The Legacy of Slavery Is Alive and Well

I am caught up in two difficult and painful struggles. Our nation is facing the most serious political crisis since the 1960s Vietnam War crisis, and my religious organization, The Unitarian Universalist Association (the UUA), is struggling once again with its own internal racial isolation.

Our national turmoil is the result of a profound division within us, the division between those who believe that the core of life involves power and property and those who believe that the core of life involves compassion and connection. This division can be creative and constructive when each side has respect for the other. However, this mutual respect has been evaporating since the 1980s and has now all but disappeared.

Our current President is the embodiment of the power and property view. He, his administration, and much of his political base have nothing but contempt for compassion and see connection and relationship as weakness. And since contempt on one side births contempt in the other, we are now in a downward spiral of division, suspicion, anger, and cynicism. (The word “contempt” comes from a Latin word that means “to despise.”)

The turmoil within the UUA is the result of increasingly powerful calls for us to understand how it is that our organization embodies structures, processes, policies, and procedures that incarnate the idea that Euro-American culture is superior to non-Euro-American culture. This consistent and unrecognized favoring of Euro-American culture is the essence of systemic white supremacism.

Unfortunately there is no bright line that divides structures, processes, policies, and procedures on the one hand from specific actions taken by specific people on the other. As a result, when someone points to, say, a procedure that embodies white supremacism, others assume that they are being called white supremacists, thus missing the point entirely. The result is that, rather than moving toward resolution and reconciliation, more often we move toward anger and even deeper division.

This confusion is what stands behind the defensiveness that one often encounters when procedures and policies are called into question. It may be that all of this is both inevitable and necessary, but in the meantime, hearts are breaking. It remains true, though, that the work of deepening racial reconciliation is difficult, painful work that cannot be engaged without hearts breaking.

These two conflicts that seem, at first blush, very different, share a common ancestor. Both are aspects of the legacy of slavery within the United States. Writers such as Douglas Blackmon and Edward Baptist have documented how slavery in one form or another was at the heart of American industrialization. It is a moot question whether or not our industrialization required slavery. The fact is that it actually was based on cotton, and that cotton was grown by enslaved labor.

The influence of industrialization was so pervasive that every institution in the new nation benefited from it and therefore also benefitted from slavery. As a result every institution, sometimes consciously and sometimes unconsciously, was organized in ways that reflected that benefit. This was true of our government, and it was true of our religious institutions.

At the national level, consider. It is a small step from thinking that power generates worth to the idea that those without power are worth nothing except as property and as generators of wealth. And this is the essence of slavery. The enslaved, having no power, are but property and properly so. Thus was slavery justified. On the other hand, compassion and respect for relationship and human connection are what motivated the Abolitionists, even though they rarely grasped the true breadth and power of this idea. Some say there was no reconciliation of this divide until the Civil War. I would argue that in fact it has never been reconciled. Not even the election of an African American President illustrated reconciliation. Quite the contrary.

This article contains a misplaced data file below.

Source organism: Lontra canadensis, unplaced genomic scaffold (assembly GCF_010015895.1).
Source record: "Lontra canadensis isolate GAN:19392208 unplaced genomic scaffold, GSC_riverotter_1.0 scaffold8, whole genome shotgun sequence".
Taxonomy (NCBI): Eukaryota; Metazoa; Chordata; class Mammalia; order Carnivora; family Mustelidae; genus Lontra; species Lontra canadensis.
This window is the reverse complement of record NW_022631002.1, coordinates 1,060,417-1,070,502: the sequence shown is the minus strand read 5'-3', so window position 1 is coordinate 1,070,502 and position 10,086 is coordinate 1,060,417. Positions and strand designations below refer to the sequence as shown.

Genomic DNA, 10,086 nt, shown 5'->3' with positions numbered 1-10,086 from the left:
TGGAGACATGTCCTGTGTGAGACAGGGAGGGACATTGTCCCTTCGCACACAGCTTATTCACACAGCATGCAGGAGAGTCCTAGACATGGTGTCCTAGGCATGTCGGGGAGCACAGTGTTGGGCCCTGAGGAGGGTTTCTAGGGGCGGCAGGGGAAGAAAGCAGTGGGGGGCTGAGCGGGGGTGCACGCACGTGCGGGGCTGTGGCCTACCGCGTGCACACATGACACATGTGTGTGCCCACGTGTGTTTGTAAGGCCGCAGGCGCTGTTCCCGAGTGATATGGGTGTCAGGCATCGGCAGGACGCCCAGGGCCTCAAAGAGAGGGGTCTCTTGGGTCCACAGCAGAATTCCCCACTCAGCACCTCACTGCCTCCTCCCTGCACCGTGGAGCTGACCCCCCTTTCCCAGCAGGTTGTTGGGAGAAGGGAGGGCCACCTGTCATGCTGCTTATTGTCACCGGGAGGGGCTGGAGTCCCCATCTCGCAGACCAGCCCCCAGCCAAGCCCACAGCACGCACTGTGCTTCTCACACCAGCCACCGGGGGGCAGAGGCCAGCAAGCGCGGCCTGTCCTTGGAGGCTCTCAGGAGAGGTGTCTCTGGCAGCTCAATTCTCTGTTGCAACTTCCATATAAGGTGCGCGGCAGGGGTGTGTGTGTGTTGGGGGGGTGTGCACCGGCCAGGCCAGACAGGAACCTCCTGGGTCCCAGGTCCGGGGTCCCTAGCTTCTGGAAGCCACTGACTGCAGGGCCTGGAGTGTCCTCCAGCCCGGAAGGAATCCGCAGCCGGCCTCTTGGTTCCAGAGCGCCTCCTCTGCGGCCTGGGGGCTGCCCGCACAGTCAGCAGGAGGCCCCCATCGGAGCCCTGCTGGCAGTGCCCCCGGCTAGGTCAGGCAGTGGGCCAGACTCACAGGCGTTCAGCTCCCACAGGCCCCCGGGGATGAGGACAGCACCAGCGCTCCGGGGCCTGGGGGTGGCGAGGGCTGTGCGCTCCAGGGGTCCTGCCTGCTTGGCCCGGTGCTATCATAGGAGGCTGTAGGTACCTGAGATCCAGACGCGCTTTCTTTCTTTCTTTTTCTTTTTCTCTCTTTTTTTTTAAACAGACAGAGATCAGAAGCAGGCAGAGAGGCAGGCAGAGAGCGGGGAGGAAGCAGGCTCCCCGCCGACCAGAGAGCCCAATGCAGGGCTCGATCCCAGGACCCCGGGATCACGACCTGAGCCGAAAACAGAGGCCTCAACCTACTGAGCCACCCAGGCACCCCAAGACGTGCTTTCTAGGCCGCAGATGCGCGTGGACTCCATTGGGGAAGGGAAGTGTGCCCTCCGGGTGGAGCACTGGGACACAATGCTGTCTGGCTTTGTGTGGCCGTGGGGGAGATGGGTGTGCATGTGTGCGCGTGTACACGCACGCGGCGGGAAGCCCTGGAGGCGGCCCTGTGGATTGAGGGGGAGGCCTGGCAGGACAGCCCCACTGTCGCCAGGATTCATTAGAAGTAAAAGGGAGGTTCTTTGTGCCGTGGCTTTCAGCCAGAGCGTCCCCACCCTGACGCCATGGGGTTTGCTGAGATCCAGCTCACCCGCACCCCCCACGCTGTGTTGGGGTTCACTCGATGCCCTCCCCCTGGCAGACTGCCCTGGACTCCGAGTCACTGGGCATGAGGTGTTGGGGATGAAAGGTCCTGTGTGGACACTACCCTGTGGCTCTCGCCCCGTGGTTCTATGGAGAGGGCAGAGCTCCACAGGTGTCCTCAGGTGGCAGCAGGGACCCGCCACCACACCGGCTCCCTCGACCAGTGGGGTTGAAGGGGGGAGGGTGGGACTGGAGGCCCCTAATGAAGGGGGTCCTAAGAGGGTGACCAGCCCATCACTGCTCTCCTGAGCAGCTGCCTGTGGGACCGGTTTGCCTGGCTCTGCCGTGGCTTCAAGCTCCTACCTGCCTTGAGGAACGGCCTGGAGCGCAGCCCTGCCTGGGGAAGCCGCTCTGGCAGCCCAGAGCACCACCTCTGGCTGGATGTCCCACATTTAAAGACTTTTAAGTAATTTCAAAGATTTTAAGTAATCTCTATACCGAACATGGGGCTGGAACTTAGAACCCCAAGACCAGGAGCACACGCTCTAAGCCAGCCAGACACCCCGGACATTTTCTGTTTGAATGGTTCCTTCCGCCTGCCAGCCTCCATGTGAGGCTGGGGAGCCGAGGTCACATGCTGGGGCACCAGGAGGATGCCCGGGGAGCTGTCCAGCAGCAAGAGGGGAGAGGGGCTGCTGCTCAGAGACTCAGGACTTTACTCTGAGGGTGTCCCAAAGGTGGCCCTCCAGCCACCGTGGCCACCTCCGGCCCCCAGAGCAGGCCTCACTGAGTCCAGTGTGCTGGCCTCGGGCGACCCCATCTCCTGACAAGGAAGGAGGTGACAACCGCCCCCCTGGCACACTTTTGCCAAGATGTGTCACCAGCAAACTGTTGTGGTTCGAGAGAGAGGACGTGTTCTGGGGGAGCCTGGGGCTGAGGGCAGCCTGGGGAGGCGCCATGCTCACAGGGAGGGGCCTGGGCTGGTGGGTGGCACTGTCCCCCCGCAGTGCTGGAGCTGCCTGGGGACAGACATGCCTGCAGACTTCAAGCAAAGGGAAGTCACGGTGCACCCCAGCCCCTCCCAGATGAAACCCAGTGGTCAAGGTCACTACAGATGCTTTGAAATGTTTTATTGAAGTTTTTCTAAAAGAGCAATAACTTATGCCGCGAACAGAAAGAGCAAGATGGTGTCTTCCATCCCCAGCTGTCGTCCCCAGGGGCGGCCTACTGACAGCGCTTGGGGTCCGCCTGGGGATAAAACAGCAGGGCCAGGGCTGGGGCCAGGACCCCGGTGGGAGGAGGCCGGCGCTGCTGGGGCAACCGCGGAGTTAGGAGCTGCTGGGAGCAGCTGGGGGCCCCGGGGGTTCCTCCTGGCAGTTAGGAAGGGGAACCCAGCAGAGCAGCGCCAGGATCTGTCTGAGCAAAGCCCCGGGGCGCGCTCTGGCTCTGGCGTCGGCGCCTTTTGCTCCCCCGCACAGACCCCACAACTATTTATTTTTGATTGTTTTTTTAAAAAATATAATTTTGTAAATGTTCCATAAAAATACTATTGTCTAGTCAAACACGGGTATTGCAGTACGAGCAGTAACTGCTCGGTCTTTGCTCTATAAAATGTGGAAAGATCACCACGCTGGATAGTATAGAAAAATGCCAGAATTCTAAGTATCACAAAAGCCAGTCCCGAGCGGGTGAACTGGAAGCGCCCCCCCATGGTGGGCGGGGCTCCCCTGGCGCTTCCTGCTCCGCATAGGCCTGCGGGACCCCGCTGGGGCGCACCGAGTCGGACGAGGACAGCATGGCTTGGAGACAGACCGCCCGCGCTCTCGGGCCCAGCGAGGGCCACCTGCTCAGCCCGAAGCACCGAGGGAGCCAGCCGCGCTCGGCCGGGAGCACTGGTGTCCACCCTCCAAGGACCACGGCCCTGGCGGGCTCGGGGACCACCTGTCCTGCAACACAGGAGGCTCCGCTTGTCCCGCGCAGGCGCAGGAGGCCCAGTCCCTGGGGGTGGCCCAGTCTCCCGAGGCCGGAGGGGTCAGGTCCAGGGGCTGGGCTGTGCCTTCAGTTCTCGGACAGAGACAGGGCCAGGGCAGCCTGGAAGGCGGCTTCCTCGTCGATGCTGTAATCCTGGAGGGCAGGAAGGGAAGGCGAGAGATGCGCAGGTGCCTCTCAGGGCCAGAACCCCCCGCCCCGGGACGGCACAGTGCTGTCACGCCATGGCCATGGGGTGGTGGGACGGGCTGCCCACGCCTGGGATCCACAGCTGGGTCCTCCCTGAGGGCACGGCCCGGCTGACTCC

At the religious level, consider. Unitarianism and Universalism arose in the United States when the Industrial Revolution was either nascent or exploding across the land. Fortunes were made by the Industrial Revolution, and some of the scions of industry and the economic endeavors it required were attracted to Unitarianism or Universalism. Thus it was that fortunes generated either directly or indirectly by enslaved labor fueled the rise both religious movements.

Our parent organizations, The American Unitarian Association and the Universalist Church of America, were not exceptions. They too benefitted from slavery. And therein lies our turmoil. There is a conflict lying at the heart of the UUA. On the one hand two of our most cherished ideals are the inherent worth and dignity of every person and the interdependence of all beings. And yet the UUA is descended from older structures that embodied slavery and the Association has inherited, albeit unwittingly, a considerable amount of that embodiment. And we are loath to acknowledge that fact. Thus the conflict.

So here we have it, two very different power struggles, one governmental and one religious. At least on the surface they may appear to be completely unrelated. And yet they both have roots in the same soil, the soil of American slavery. The lesson I take from this is that the legacy of slavery, though very well hidden, lives and breaths its poison into the soul of America at nearly every level. If we have any hope at all of solving these problems, we must address these roots, honestly, humbly, and compassionately. For, as William Faulkner told us, the past is not over; it is not even past.


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